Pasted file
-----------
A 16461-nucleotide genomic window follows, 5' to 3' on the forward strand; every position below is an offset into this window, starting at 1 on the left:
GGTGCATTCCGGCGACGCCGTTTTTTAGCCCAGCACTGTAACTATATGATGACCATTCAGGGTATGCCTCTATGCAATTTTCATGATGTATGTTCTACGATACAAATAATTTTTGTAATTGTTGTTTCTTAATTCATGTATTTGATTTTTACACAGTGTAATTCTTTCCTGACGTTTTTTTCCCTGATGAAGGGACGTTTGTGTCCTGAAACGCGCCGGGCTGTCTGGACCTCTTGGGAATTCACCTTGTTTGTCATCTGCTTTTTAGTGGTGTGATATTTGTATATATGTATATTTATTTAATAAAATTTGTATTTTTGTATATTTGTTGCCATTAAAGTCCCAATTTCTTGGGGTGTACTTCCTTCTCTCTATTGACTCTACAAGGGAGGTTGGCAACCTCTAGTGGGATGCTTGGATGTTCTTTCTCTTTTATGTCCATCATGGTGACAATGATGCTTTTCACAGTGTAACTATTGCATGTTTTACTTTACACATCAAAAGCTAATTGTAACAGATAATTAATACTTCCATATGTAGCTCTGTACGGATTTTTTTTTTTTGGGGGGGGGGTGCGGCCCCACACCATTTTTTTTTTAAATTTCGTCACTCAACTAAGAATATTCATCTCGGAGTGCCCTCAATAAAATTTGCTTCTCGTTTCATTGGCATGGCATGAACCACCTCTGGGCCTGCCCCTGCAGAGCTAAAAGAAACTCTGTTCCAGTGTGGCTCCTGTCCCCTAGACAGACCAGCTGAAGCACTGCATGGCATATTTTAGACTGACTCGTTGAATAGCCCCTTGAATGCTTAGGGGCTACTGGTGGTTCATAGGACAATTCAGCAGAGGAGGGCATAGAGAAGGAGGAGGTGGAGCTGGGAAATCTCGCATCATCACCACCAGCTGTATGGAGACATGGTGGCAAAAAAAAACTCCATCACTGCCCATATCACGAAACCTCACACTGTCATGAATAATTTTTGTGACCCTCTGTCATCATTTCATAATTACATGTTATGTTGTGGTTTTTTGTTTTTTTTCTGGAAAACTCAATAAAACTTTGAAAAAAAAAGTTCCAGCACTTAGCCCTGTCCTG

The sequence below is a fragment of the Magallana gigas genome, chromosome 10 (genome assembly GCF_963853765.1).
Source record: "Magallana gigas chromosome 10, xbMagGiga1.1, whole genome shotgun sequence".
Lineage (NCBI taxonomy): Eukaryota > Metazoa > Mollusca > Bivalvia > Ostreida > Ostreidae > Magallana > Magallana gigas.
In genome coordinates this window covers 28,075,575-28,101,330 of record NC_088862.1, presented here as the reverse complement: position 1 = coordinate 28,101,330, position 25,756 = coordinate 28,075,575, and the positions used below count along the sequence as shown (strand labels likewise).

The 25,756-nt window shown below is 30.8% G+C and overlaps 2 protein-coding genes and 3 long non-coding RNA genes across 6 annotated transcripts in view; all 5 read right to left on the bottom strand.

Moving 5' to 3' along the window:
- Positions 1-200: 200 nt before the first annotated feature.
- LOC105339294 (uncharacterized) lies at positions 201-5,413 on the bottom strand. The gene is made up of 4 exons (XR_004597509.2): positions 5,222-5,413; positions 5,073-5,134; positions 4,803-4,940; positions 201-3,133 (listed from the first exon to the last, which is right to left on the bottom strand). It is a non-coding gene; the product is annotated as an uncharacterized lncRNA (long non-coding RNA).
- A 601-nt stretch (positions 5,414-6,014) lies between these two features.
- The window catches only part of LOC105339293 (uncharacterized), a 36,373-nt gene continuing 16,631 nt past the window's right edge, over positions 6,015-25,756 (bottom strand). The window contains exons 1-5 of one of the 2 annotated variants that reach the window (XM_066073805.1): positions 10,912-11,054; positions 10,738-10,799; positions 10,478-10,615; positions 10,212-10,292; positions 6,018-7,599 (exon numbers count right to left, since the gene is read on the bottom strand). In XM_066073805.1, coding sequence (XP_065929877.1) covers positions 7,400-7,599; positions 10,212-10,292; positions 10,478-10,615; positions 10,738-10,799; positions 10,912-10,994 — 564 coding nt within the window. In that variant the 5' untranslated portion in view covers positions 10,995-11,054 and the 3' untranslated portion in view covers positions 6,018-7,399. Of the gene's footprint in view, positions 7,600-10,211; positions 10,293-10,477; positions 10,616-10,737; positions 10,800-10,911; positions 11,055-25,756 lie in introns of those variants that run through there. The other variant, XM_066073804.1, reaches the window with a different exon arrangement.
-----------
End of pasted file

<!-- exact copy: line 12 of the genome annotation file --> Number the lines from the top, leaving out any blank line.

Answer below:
- The window catches only part of LOC105339293 (uncharacterized), a 36,373-nt gene continuing 16,631 nt past the window's right edge, over positions 6,015-25,756 (bottom strand). The window contains exons 1-5 of one of the 2 annotated variants that reach the window (XM_066073805.1): positions 10,912-11,054; positions 10,738-10,799; positions 10,478-10,615; positions 10,212-10,292; positions 6,018-7,599 (exon numbers count right to left, since the gene is read on the bottom strand). In XM_066073805.1, coding sequence (XP_065929877.1) covers positions 7,400-7,599; positions 10,212-10,292; positions 10,478-10,615; positions 10,738-10,799; positions 10,912-10,994 — 564 coding nt within the window. In that variant the 5' untranslated portion in view covers positions 10,995-11,054 and the 3' untranslated portion in view covers positions 6,018-7,399. Of the gene's footprint in view, positions 7,600-10,211; positions 10,293-10,477; positions 10,616-10,737; positions 10,800-10,911; positions 11,055-25,756 lie in introns of those variants that run through there. The other variant, XM_066073804.1, reaches the window with a different exon arrangement.